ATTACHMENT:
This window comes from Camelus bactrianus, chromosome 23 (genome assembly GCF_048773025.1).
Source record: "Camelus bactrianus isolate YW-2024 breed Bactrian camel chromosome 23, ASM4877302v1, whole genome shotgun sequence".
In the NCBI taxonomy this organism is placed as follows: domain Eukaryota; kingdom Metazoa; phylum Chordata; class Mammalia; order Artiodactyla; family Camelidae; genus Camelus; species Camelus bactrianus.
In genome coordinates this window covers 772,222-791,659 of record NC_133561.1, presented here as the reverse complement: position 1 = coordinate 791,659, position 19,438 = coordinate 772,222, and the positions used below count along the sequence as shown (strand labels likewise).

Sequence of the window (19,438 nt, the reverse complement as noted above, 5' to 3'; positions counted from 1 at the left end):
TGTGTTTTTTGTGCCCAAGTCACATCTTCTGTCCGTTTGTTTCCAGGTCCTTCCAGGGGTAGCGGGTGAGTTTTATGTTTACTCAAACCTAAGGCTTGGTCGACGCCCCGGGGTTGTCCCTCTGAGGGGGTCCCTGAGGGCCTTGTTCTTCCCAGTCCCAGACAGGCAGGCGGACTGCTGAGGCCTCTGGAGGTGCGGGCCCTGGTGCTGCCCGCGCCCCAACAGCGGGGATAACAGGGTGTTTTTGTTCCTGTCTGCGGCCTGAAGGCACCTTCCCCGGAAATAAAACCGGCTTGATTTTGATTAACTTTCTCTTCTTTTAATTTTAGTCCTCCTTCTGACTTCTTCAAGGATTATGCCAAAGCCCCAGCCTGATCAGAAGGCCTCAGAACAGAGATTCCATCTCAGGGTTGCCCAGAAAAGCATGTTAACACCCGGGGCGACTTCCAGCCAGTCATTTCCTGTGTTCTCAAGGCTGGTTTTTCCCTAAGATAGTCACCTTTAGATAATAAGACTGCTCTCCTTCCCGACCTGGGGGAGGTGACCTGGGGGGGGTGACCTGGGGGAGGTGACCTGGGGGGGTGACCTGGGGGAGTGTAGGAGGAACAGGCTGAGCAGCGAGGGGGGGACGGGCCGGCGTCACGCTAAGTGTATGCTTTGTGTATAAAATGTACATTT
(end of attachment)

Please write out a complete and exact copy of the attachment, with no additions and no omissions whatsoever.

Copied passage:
This window comes from Camelus bactrianus, chromosome 23 (genome assembly GCF_048773025.1).
Source record: "Camelus bactrianus isolate YW-2024 breed Bactrian camel chromosome 23, ASM4877302v1, whole genome shotgun sequence".
In the NCBI taxonomy this organism is placed as follows: domain Eukaryota; kingdom Metazoa; phylum Chordata; class Mammalia; order Artiodactyla; family Camelidae; genus Camelus; species Camelus bactrianus.
In genome coordinates this window covers 772,222-791,659 of record NC_133561.1, presented here as the reverse complement: position 1 = coordinate 791,659, position 19,438 = coordinate 772,222, and the positions used below count along the sequence as shown (strand labels likewise).

Sequence of the window (19,438 nt, the reverse complement as noted above, 5' to 3'; positions counted from 1 at the left end):
TGTGTTTTTTGTGCCCAAGTCACATCTTCTGTCCGTTTGTTTCCAGGTCCTTCCAGGGGTAGCGGGTGAGTTTTATGTTTACTCAAACCTAAGGCTTGGTCGACGCCCCGGGGTTGTCCCTCTGAGGGGGTCCCTGAGGGCCTTGTTCTTCCCAGTCCCAGACAGGCAGGCGGACTGCTGAGGCCTCTGGAGGTGCGGGCCCTGGTGCTGCCCGCGCCCCAACAGCGGGGATAACAGGGTGTTTTTGTTCCTGTCTGCGGCCTGAAGGCACCTTCCCCGGAAATAAAACCGGCTTGATTTTGATTAACTTTCTCTTCTTTTAATTTTAGTCCTCCTTCTGACTTCTTCAAGGATTATGCCAAAGCCCCAGCCTGATCAGAAGGCCTCAGAACAGAGATTCCATCTCAGGGTTGCCCAGAAAAGCATGTTAACACCCGGGGCGACTTCCAGCCAGTCATTTCCTGTGTTCTCAAGGCTGGTTTTTCCCTAAGATAGTCACCTTTAGATAATAAGACTGCTCTCCTTCCCGACCTGGGGGAGGTGACCTGGGGGGGGTGACCTGGGGGAGGTGACCTGGGGGGGTGACCTGGGGGAGTGTAGGAGGAACAGGCTGAGCAGCGAGGGGGGGACGGGCCGGCGTCACGCTAAGTGTATGCTTTGTGTATAAAATGTACATTT